It’s all there in front of your nose, says Capon. Food, like wine and music and procreation, shouts of the lavish glory of the world. Creation is extravagantly lovely, and in spite of evil and turmoil in our souls, we are made to be its lovers.
Capon’s cookbook is really a collection of odes to the beauty of solid things, and to the possibilities for human communion in a humble stew. In one chapter, he expounds on the goodness of an onion.
[God] likes onions, therefore they are. The fit, the colors, the smell, the tensions, the tastes, the textures, the lines, the shapes are a response, not to some forgotten decree that there may as well be onions as turnips, but to His present delight—His intimate and immediate joy in all you have seen, and in the thousand other wonders you do not even suspect. With Peter, the onion says, Lord, it is good for us to be here.
In spite of its exuberant flights of poetry, Capon’s book is a fine introduction to the beginner in how to boil stock, bake pastries, and prepare a dinner party. According to Capon, there is nothing more wholesome or human than a good dinner. Serve a well-planned meal with plenty of wine and the right number of guests, and what results must be an enlivening experience of conversation, laughter, and communion.
Those in the academe may consume a steak dinner and still call the world a cheat. But Capon, an Episcopal priest, understood that no one in the Church has any business doing so after eating the Bread and Wine, if he has eyes in his head and a heart in his body. The Church has its own table with its own answer. The Eucharist protests those who would scowl at earthly delights.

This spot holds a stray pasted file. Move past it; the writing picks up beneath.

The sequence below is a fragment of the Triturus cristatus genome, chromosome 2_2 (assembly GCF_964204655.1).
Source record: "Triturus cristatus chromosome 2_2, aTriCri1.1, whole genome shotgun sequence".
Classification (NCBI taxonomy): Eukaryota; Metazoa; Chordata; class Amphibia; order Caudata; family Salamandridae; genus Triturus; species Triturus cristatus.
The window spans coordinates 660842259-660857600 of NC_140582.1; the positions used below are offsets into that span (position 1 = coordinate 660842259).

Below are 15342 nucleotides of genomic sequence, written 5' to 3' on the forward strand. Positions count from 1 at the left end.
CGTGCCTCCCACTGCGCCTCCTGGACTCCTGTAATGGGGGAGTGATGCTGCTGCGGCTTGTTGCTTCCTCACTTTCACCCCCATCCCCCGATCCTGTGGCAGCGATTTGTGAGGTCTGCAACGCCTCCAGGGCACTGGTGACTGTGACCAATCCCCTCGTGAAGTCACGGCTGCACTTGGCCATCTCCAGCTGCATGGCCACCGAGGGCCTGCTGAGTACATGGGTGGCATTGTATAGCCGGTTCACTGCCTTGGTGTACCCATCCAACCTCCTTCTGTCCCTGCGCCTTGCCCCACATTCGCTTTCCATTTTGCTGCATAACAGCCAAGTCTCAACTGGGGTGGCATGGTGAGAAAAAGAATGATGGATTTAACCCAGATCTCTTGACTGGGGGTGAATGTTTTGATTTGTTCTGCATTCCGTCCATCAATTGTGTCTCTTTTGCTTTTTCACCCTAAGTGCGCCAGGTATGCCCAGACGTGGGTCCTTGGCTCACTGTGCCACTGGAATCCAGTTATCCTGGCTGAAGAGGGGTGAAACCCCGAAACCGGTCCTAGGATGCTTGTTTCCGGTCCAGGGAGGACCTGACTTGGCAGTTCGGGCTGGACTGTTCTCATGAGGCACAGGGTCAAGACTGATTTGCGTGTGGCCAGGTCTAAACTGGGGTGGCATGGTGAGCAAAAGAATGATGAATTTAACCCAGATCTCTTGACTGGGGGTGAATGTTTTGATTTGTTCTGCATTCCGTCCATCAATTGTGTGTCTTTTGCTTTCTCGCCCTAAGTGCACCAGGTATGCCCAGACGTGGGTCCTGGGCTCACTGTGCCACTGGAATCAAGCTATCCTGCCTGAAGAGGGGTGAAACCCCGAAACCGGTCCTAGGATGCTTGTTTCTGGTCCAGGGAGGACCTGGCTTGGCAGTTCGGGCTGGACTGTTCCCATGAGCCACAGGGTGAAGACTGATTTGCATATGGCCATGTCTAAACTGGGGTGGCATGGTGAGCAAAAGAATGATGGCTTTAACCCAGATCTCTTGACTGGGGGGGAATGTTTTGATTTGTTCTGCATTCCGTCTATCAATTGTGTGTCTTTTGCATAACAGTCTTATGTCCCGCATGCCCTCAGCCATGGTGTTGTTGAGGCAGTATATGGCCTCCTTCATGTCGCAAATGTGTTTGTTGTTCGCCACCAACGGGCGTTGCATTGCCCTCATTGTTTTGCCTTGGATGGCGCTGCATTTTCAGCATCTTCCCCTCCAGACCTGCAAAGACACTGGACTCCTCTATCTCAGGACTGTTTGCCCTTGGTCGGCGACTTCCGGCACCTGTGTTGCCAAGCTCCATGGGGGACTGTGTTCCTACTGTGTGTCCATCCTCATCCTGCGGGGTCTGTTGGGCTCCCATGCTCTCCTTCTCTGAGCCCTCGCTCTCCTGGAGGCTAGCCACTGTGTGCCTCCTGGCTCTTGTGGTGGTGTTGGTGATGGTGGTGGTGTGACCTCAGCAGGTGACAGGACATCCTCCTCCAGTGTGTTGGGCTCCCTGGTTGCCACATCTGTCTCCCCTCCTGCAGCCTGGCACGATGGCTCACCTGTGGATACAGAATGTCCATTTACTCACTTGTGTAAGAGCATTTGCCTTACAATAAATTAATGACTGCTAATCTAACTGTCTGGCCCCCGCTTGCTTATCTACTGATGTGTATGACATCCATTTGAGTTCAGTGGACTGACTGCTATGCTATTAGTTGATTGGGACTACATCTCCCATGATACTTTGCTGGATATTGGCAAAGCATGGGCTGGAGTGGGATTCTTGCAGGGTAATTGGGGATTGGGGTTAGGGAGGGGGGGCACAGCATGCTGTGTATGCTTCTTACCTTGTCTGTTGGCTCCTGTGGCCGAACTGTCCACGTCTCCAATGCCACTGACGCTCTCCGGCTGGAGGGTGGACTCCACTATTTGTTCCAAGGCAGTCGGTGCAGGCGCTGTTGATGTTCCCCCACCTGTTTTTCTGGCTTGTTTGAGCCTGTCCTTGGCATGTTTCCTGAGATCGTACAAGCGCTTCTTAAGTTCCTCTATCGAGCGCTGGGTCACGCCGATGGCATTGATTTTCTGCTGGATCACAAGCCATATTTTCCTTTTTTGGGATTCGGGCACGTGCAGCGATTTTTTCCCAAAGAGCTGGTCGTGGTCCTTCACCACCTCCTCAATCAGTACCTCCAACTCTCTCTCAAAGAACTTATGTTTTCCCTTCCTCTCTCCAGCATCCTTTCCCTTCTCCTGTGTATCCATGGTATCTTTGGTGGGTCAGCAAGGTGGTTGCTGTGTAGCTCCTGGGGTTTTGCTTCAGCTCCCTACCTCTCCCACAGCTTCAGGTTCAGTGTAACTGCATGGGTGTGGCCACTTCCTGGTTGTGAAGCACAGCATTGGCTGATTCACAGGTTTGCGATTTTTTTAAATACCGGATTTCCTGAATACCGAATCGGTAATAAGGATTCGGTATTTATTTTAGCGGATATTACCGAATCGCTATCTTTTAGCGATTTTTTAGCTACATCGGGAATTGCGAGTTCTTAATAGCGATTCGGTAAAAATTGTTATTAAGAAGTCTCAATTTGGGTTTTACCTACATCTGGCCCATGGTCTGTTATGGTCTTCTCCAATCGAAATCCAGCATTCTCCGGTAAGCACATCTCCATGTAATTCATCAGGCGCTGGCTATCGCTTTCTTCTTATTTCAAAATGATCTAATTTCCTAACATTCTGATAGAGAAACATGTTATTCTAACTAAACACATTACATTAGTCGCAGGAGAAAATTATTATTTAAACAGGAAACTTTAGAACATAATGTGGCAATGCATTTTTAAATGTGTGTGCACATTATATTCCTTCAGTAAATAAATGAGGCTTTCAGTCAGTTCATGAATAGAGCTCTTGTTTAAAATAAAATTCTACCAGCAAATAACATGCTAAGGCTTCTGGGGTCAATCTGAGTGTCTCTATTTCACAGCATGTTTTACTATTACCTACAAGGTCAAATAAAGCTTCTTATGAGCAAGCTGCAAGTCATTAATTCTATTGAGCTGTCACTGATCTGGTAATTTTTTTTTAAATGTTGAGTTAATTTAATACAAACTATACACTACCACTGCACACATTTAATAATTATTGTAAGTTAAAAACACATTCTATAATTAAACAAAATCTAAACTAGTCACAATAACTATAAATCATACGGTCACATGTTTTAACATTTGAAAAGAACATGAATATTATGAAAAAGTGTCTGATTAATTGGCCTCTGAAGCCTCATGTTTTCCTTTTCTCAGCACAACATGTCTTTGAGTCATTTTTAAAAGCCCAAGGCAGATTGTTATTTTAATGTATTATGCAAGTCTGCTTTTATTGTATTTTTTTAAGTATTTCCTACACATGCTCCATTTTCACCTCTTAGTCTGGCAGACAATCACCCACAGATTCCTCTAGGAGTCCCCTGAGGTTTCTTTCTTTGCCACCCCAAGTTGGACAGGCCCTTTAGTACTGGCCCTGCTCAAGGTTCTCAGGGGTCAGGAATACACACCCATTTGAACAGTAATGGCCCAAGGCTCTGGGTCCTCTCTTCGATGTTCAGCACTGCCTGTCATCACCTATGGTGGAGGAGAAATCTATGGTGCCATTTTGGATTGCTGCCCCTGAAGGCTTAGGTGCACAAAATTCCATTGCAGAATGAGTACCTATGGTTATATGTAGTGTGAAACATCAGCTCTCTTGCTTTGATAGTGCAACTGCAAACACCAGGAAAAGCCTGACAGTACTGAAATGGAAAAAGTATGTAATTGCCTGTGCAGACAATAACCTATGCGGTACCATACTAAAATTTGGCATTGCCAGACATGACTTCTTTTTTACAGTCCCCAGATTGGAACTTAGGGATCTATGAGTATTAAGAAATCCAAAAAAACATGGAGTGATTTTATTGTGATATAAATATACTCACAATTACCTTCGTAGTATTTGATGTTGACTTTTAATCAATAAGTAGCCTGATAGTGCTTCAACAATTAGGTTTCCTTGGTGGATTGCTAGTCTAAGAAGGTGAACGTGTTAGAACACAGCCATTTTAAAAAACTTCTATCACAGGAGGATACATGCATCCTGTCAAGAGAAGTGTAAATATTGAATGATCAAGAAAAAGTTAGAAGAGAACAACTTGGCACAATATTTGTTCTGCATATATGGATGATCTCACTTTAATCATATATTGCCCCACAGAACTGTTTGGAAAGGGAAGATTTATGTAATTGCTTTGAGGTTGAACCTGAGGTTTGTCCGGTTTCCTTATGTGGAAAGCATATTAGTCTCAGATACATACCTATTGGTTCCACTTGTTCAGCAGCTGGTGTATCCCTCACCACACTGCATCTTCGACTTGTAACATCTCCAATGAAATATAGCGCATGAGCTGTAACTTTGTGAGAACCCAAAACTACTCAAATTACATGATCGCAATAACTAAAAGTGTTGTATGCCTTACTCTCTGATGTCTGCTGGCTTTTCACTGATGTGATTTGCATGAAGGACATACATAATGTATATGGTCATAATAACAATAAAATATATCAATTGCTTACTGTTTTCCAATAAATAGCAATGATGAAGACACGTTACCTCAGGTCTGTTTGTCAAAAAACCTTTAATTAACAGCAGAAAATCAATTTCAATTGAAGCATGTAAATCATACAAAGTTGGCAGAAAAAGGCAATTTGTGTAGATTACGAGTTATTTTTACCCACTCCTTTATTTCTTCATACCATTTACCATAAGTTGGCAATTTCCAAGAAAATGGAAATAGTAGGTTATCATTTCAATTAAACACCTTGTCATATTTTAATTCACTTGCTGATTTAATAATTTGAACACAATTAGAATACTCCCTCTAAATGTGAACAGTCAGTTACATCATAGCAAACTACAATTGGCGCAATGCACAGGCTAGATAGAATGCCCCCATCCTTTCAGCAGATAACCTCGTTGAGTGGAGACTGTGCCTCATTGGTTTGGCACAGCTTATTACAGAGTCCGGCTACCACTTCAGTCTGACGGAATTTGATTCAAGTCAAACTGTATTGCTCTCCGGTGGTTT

In this ritual as old as the Christian faith, we are gifted with two of the world’s most ordinary things in a gesture that says, here is the center of all things. From this table and its story, meaning radiates into all creation.
How can you any longer call food, drink, and laughter vanity, when the bread and wine is sufficient to show the Body and Blood? To call relationships and communication hopeless, when this dull meal is enough to gather brothers and sisters and bring near the Divine from the heart of light? The Communion table not only sanctifies food; it guarantees the meaning of all beautiful things. It makes the world and all its baubles safe for us to love, as Christ loved it–“out of all proportion and sense.”
Capon envisions us as priestly lovers, who lift the world by our love. We love with an eye for the final feast, the New Jerusalem that is a rebuilding of the old. “The road to Heaven does not run from the world but through it,” says Capon. “If even exile be so full, what must not our fullness be?”
We will never find refuge from distorted loves–from addiction, heartbreak, and heartburn–merely by despising the world. We find it in rightly ordering our loves–in gaining the faith and courage to love it as God loves it, extravagantly. You might start by opening a bottle of wine and inviting a few friends.
Liz Horst studied music and English literature at Grove City College and now lives in Maryland with her husband and two children. While working from home, Liz has found a precarious balance for her many loves. Besides writing and editing for the Play channel at Humane Pursuits, she runs a Suzuki violin studio and serves as executive director for the Eliot Society, a nonprofit in Washington, D.C.